According to the foregoing discussion, it will be appreciated that in various embodiments, a plurality of calibration images may be provided by positioning a distortion calibration target at a plurality of angles in the FOV or a plurality of locations in the FOV, or both. As just one example, a calibration target pattern may approximately fill a quadrant of the FOV at a first angle or orientation in a first image, and be rotated 180 degrees in the same quadrant to provide a second image. Thus, features and feature relationships that were at a large radius in the first image will be at a small radius in the second image, and therefore the differences between the distorted images will allow the distortion parameters to be determined. It should be noted that in the case of radial distortion, to rotate a calibration target around the center of the FOV (which is generally proximate to the center of distortion) will generally cause the calibrations target pattern to have approximately the same distortion in each image, making accurate determination of the distortion parameters difficult. Therefore, if rotation is used as the sole means of presenting the calibration target differently in the different calibration images, then it is generally advantageous to locate the rotation axis as far as possible from the center of the FOV (or particularly the center of distortion).

In one embodiment, a rotation and/or translation of the calibration target pattern between images may be configured such that at least some of the features of the calibration target pattern change their radial distance from the center of the FOV by at least 15% of a minimum dimension of the FOV. In another embodiment, a rotation and/or translation of the calibration target pattern between images may change the radial distance of some features from the center of the FOV by at least 25% of a minimum dimension of the FOV.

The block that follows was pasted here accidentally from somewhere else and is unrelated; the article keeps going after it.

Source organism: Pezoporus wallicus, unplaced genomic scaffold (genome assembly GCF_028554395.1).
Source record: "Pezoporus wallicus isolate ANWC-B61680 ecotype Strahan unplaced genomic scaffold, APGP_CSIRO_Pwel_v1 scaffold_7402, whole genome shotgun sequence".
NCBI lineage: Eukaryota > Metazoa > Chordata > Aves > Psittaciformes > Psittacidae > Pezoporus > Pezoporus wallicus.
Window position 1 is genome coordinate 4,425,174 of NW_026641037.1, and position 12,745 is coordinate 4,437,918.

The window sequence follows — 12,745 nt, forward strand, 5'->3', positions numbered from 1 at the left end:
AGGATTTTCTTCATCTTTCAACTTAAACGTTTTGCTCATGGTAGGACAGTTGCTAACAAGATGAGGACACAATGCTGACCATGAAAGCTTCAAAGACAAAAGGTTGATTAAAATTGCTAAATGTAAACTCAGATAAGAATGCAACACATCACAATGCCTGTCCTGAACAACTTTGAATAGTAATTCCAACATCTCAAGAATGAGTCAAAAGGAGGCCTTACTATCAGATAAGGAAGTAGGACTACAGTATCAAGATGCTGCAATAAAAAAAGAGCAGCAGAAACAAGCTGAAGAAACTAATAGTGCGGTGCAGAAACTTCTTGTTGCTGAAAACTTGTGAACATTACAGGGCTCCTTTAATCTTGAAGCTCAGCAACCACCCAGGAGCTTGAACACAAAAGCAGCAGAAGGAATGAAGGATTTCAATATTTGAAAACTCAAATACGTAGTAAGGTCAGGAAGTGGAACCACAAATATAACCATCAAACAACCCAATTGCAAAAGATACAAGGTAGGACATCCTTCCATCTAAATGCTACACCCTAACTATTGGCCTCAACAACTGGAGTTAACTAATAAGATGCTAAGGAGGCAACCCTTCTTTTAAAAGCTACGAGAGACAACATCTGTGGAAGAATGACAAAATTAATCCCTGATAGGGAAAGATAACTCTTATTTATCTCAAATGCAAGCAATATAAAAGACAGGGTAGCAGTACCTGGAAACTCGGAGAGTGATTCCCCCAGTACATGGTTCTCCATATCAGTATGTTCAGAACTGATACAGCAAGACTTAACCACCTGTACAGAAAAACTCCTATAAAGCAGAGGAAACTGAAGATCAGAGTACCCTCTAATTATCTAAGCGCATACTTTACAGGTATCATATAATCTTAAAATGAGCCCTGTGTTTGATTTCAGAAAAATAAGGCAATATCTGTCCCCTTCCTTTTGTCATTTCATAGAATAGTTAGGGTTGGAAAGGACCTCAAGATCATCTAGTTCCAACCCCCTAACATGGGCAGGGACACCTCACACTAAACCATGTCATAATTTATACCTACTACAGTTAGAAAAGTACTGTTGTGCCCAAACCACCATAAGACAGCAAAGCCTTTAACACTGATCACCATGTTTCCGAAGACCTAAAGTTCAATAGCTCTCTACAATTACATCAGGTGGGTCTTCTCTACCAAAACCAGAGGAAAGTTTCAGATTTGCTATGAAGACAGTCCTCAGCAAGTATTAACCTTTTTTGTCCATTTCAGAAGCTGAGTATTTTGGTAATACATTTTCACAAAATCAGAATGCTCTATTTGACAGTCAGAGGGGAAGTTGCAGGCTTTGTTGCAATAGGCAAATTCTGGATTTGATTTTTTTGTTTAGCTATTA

FIG. 12 is a diagram illustrating one example implementing a distortion characterization/calibration process 430 and a measurement compensation/correction process 432, in accordance with of this invention. Both processes may be performed using the vision system 100.

The terms characterization and calibration are generally used interchangeably herein. The terms compensation and correction are likewise used interchangeably. In the characterization/calibration process 430, one or more calibration targets are received, and analyzed in an FOV distortion calibration process 440. The FOV distortion calibration process 440 generally corresponds to the routine described above in reference to FIG. 10, wherein the calibration target (300) is imaged at different locations within the FOV and analyzed to find distortion parameters that will minimize the differences between measurements of the same feature relationships at the different locations. The distortion parameters, for example, α and (xCD, yCD) are then stored (see step 412 in FIG. 10). The FOV distortion calibration process 440 may be executed by the distortion calibration portion 148 in the control system portion 120 of the vision system 100 (FIG. 1B).